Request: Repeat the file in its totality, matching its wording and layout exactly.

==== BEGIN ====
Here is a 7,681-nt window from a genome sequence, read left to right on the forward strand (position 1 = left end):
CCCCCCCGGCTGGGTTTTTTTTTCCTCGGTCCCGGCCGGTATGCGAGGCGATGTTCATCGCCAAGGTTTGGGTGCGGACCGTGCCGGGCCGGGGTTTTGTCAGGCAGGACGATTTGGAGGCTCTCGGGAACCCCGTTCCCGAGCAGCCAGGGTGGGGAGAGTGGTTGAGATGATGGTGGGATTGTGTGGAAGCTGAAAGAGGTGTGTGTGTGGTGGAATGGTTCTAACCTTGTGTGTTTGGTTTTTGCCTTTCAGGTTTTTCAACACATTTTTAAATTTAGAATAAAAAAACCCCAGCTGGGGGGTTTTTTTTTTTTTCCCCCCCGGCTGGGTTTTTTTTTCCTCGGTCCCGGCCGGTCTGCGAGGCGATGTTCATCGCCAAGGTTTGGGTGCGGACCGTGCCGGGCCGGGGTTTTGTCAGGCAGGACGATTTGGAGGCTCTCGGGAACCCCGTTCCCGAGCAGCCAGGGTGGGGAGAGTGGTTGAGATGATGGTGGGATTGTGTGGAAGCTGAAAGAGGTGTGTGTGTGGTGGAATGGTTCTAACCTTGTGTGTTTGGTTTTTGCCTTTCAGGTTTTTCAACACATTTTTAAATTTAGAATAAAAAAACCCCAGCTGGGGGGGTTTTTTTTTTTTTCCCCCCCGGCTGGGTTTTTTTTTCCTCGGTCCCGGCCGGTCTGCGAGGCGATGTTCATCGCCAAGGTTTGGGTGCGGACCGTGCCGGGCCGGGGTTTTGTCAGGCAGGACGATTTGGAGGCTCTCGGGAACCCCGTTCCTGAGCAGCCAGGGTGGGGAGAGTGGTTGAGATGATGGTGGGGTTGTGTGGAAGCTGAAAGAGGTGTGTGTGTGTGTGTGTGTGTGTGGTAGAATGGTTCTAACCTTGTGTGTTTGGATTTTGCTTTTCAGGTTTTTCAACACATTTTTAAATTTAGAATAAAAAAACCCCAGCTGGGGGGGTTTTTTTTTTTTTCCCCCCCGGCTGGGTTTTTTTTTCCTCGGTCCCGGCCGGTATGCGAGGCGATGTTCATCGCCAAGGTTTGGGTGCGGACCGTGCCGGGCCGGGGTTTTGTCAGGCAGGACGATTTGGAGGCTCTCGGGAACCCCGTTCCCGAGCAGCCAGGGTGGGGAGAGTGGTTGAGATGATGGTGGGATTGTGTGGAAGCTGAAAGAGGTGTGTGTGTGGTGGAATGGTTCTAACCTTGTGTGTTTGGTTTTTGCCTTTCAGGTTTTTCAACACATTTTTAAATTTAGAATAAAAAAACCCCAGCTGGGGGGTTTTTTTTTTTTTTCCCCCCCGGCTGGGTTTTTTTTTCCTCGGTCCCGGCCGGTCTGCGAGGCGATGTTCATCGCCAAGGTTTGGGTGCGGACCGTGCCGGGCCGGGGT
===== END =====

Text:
Here is a 7,681-nt window from a genome sequence, read left to right on the forward strand (position 1 = left end):
CCCCCCCGGCTGGGTTTTTTTTTCCTCGGTCCCGGCCGGTATGCGAGGCGATGTTCATCGCCAAGGTTTGGGTGCGGACCGTGCCGGGCCGGGGTTTTGTCAGGCAGGACGATTTGGAGGCTCTCGGGAACCCCGTTCCCGAGCAGCCAGGGTGGGGAGAGTGGTTGAGATGATGGTGGGATTGTGTGGAAGCTGAAAGAGGTGTGTGTGTGGTGGAATGGTTCTAACCTTGTGTGTTTGGTTTTTGCCTTTCAGGTTTTTCAACACATTTTTAAATTTAGAATAAAAAAACCCCAGCTGGGGGGTTTTTTTTTTTTTCCCCCCCGGCTGGGTTTTTTTTTCCTCGGTCCCGGCCGGTCTGCGAGGCGATGTTCATCGCCAAGGTTTGGGTGCGGACCGTGCCGGGCCGGGGTTTTGTCAGGCAGGACGATTTGGAGGCTCTCGGGAACCCCGTTCCCGAGCAGCCAGGGTGGGGAGAGTGGTTGAGATGATGGTGGGATTGTGTGGAAGCTGAAAGAGGTGTGTGTGTGGTGGAATGGTTCTAACCTTGTGTGTTTGGTTTTTGCCTTTCAGGTTTTTCAACACATTTTTAAATTTAGAATAAAAAAACCCCAGCTGGGGGGGTTTTTTTTTTTTTCCCCCCCGGCTGGGTTTTTTTTTCCTCGGTCCCGGCCGGTCTGCGAGGCGATGTTCATCGCCAAGGTTTGGGTGCGGACCGTGCCGGGCCGGGGTTTTGTCAGGCAGGACGATTTGGAGGCTCTCGGGAACCCCGTTCCTGAGCAGCCAGGGTGGGGAGAGTGGTTGAGATGATGGTGGGGTTGTGTGGAAGCTGAAAGAGGTGTGTGTGTGTGTGTGTGTGTGTGGTAGAATGGTTCTAACCTTGTGTGTTTGGATTTTGCTTTTCAGGTTTTTCAACACATTTTTAAATTTAGAATAAAAAAACCCCAGCTGGGGGGGTTTTTTTTTTTTTCCCCCCCGGCTGGGTTTTTTTTTCCTCGGTCCCGGCCGGTATGCGAGGCGATGTTCATCGCCAAGGTTTGGGTGCGGACCGTGCCGGGCCGGGGTTTTGTCAGGCAGGACGATTTGGAGGCTCTCGGGAACCCCGTTCCCGAGCAGCCAGGGTGGGGAGAGTGGTTGAGATGATGGTGGGATTGTGTGGAAGCTGAAAGAGGTGTGTGTGTGGTGGAATGGTTCTAACCTTGTGTGTTTGGTTTTTGCCTTTCAGGTTTTTCAACACATTTTTAAATTTAGAATAAAAAAACCCCAGCTGGGGGGTTTTTTTTTTTTTTCCCCCCCGGCTGGGTTTTTTTTTCCTCGGTCCCGGCCGGTCTGCGAGGCGATGTTCATCGCCAAGGTTTGGGTGCGGACCGTGCCGGGCCGGGGT